When you enter a cave, you’re almost immediately immersed in an environment that might best be described as alien. It isn’t. Species like the moth fly, camel cricket and Ozark Zig Zag salamander have been around for millions of years. You can feast your eyes on cave bacon and cave popcorn as you duck behind a cave curtain. More than 20 semiprecious stones are found in Arkansas caves.  —DH

Blanchard Springs Cavern, Fifty Six  (35.9639° N, 92.1793° W)

Onyx Cave, Eureka Springs  (36.4412° N, 93.6842° W)

Mystic Caverns, Marble Falls  (36.1196° N, 93.1267° W)  

Bull Shoals Caverns, Bull Shoals  (36.3795° N, 92.5836° W)


5. Ah, sugar, sugar

On state Highway 110 near the Little Red River in Heber Springs, adventure is hard to miss; in fact, it’s towering at 690 feet, Sugarloaf Mountain. 

“[Sugarloaf is] a real high-quality experience that can be done in a short period of time or you can spend all day out there,” said Frank Barton, founding council member of the Sugarloaf Heritage Council. 

There are four main trails:
Summit Trail:
The 0.66-mile roundtrip hike is the main attraction, offering spectacular views up and down the lower Red River Valley. The trail requires some fitness and agility, there are no stairs to the top and no guardrails when you get there. 
Tonowanda Base Trail: The 1.3-mile trail is moderately difficult but includes benches and has bridges across deep ravines. It circumnavigates the base of the mountain with its many native trees and wildflowers. 
Hidden Pond Trail: This 0.25-mile paved trail is the easiest and is ADA-compliant. It leads to a “pretty little spring-fed pond in the middle of the woods,” Barton said. 
Wildlife Trail: Located in the bottoms area west of the mountain, the one-mile trail is the most recent edition by the council, part of a proposed 11-mile trail heading into the city. —AH
Sugarloaf Mountain, Heber Springs (34.5204° N, 93.0821° W)
More Information:

Photo Courtesy of: Arkansas Natural Heritage Commission

Photo Courtesy of: Arkansas Natural Heritage Commission

6. Slow things down at Cherokee Prairie

If you want to get away from it all and relax in the simplest way possible, consider an excursion to Cherokee Prairie. With gorgeous wildflowers, beautiful butterflies and huge expanses of open sky, the prairie is the perfect setting for a picnic. 

Cherokee Prairie Natural Area is one of the largest remaining tracts of tallgrass prairie in the Arkansas Valley ecoregion. Gazing out over Cherokee Prairie is like looking into history. When settlers arrived in the area, there were approximately 135,000 acres of prairie; it’s estimated that less than 1 percent of the tallgrass area remains, as most was converted to pasture and farmland.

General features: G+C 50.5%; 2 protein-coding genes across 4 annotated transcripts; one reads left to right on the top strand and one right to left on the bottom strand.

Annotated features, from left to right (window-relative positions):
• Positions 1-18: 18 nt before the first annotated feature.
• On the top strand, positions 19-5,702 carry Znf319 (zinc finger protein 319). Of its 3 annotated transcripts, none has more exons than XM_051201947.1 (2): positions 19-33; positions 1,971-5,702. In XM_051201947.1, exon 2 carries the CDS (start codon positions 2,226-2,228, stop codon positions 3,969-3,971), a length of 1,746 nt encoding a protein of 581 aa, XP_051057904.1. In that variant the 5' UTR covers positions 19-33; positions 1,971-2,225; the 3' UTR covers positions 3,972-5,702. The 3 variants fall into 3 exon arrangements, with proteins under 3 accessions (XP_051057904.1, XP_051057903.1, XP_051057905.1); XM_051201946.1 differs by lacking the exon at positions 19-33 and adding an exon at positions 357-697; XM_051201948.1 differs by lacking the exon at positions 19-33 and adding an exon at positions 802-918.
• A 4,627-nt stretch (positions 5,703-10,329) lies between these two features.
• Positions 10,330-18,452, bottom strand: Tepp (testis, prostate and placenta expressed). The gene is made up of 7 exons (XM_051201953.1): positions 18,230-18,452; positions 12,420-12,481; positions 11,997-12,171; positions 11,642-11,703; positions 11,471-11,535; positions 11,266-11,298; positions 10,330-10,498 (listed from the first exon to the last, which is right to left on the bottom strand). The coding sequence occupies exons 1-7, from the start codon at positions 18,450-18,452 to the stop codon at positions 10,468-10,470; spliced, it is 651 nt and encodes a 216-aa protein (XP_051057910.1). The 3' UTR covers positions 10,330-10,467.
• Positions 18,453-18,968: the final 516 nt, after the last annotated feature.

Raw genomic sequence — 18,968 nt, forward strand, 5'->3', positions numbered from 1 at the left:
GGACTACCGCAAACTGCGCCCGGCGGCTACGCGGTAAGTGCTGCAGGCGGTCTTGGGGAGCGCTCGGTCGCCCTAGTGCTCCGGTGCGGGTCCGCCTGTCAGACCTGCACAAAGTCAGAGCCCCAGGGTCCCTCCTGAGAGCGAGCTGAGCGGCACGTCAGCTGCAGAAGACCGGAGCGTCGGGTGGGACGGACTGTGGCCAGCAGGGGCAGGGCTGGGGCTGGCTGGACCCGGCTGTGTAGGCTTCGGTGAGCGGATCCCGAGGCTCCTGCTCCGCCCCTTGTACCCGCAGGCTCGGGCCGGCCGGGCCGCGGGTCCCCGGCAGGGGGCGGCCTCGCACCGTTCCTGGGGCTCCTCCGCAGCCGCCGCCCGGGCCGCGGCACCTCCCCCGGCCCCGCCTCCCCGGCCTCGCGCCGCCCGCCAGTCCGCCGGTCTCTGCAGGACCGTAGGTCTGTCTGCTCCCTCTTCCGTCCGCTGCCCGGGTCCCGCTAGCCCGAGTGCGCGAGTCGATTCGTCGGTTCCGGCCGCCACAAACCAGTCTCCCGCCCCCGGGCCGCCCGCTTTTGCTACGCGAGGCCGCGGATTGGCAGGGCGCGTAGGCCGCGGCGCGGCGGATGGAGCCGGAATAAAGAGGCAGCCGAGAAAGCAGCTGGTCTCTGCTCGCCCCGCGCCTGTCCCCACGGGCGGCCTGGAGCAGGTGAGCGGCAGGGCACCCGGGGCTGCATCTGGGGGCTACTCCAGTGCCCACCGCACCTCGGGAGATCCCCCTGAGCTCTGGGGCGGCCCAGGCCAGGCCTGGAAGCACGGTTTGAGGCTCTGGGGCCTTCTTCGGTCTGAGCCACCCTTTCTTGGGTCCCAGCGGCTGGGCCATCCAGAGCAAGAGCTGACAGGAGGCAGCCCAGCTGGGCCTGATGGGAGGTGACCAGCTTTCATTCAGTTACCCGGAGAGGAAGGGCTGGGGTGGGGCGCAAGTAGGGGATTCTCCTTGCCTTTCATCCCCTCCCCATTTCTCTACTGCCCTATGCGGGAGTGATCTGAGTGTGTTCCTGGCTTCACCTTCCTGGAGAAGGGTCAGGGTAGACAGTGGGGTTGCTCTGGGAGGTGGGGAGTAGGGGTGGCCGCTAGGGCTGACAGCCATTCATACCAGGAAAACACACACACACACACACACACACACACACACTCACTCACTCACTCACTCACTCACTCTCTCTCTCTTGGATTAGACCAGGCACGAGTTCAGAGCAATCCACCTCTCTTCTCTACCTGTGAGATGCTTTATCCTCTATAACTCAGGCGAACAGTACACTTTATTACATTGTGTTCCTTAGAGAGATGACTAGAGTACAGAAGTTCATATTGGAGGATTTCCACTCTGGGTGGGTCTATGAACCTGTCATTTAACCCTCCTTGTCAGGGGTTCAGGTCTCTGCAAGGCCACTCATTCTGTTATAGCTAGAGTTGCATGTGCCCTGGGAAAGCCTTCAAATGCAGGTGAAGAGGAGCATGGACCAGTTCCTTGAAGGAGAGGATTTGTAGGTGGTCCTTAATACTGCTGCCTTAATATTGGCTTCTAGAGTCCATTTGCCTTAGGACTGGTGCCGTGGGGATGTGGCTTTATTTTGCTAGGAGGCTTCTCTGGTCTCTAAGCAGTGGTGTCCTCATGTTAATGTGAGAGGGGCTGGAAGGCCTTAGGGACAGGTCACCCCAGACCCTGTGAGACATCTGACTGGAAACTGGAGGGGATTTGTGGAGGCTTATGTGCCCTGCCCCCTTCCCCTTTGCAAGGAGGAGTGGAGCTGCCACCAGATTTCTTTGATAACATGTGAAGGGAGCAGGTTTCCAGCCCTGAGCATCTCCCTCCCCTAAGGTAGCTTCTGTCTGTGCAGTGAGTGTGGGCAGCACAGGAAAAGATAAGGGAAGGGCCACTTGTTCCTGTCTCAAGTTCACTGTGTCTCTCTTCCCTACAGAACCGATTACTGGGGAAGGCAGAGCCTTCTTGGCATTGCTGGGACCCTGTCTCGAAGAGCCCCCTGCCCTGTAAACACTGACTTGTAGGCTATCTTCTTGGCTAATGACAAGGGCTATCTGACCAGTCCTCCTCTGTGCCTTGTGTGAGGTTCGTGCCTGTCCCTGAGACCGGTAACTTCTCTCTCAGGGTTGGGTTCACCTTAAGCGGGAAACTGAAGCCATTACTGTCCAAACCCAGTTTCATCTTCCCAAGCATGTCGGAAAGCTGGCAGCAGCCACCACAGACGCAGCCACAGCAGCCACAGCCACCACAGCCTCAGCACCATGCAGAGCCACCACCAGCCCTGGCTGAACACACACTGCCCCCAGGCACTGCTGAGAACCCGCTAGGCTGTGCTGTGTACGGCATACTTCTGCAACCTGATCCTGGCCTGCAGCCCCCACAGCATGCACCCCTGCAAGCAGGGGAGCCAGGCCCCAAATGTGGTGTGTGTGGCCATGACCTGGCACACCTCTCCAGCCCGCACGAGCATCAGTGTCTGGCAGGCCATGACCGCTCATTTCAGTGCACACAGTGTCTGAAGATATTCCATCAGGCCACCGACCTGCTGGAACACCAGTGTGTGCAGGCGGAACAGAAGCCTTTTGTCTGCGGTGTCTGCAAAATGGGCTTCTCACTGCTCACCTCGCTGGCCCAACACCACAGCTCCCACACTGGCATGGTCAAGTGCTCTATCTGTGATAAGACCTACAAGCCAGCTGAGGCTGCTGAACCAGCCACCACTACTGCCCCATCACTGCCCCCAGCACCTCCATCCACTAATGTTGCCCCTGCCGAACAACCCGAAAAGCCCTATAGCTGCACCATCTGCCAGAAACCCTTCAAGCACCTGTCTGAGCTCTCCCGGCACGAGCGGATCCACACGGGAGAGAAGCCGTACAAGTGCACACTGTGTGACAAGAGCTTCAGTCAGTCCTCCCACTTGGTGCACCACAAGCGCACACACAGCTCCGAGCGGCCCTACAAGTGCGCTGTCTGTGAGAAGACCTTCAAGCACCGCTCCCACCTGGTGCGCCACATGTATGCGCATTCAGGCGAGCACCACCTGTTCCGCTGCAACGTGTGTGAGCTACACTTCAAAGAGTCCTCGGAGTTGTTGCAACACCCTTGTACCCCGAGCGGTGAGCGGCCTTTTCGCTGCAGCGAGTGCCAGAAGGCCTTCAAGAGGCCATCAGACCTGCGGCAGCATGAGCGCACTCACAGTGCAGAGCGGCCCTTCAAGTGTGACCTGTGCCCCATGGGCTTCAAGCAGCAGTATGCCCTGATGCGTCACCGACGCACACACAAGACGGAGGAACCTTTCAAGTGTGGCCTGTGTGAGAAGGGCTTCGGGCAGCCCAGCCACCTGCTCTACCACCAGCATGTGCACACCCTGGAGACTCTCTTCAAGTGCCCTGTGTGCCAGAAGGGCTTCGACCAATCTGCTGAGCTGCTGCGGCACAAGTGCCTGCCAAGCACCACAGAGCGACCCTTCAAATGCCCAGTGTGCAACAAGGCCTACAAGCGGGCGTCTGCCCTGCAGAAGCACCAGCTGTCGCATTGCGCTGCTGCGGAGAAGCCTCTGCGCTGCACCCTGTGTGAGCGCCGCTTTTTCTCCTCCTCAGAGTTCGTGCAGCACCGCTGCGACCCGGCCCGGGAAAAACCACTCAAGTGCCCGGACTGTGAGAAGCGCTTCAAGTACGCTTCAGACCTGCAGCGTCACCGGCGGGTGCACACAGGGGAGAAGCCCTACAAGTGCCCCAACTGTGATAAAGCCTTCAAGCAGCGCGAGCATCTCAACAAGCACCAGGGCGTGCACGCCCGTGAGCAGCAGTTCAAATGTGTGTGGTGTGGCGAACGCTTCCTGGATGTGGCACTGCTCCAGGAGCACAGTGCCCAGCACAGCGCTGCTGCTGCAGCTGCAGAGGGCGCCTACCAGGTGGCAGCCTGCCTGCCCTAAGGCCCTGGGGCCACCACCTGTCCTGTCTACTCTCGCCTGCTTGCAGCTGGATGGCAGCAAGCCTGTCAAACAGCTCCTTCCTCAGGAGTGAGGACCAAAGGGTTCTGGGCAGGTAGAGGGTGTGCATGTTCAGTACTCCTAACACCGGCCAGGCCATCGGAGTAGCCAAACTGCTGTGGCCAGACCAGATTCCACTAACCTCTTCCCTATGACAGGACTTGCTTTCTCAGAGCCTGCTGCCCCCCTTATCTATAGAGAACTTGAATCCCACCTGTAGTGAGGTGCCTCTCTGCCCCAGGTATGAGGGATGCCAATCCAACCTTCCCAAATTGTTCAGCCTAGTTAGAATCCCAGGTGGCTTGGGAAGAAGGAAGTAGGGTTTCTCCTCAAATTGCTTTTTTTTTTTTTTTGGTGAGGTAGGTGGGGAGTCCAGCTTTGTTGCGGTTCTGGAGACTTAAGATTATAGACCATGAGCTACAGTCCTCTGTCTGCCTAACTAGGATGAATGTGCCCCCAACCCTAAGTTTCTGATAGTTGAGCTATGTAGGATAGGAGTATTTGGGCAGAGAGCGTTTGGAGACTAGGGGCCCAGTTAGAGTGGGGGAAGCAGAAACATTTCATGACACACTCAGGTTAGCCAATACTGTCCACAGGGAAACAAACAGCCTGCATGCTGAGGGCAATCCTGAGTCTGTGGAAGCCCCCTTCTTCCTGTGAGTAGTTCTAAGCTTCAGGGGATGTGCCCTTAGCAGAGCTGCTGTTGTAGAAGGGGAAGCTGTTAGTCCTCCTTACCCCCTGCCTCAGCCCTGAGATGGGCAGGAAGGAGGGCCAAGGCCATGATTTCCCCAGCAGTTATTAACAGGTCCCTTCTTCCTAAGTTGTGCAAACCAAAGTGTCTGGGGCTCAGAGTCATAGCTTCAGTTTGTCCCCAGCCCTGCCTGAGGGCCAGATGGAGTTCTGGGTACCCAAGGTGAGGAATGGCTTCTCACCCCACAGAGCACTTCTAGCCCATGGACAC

See the prairie in May and June, when wildflowers and butterflies abound. Be sure to practice “leave no trace” principles, meaning carry out everything you bring into the area. Only foot traffic is allowed, so leave bikes and ATVs at home. Stay informed about hunting seasons through the Arkansas Game and Fish Commission. —SB

Cherokee Prairie Natural Area (35°20’07.9”N 94°02’18.0”W)
Presson-Oglesby Preserve (35.2970° N, 94.0363° W)
H.E. Flanagan Prairie Natural Area (35°21’32.8”N 93°59’51.2”W)

Photo Courtesy of: National Parks Service

Photo Courtesy of: National Parks Service

7. Chasing waterfalls

In Arkansas, April showers bring more than May flowers; during the rainy spring months, The Natural State’s waterfalls really put on a show. To avoid the deluge of tourists at more high-profile falls, consider visiting a less-traveled trail for a more off-the-beaten-path experience with a gratifying view at the finish. 

Thunder Canyon Falls in the Buffalo National River Wilderness is an especially rugged adventure. Seekers should have a solid understanding of navigation using a topographical map. 

For a less involved adventure, consider a trip to Triple Falls (Twin Falls), a Buffalo area beauty that’s just a two-minute walk from a parking lot. The incredibly photogenic falls are located on private property at Camp Orr Boy Scout Camp, which kindly allows public access.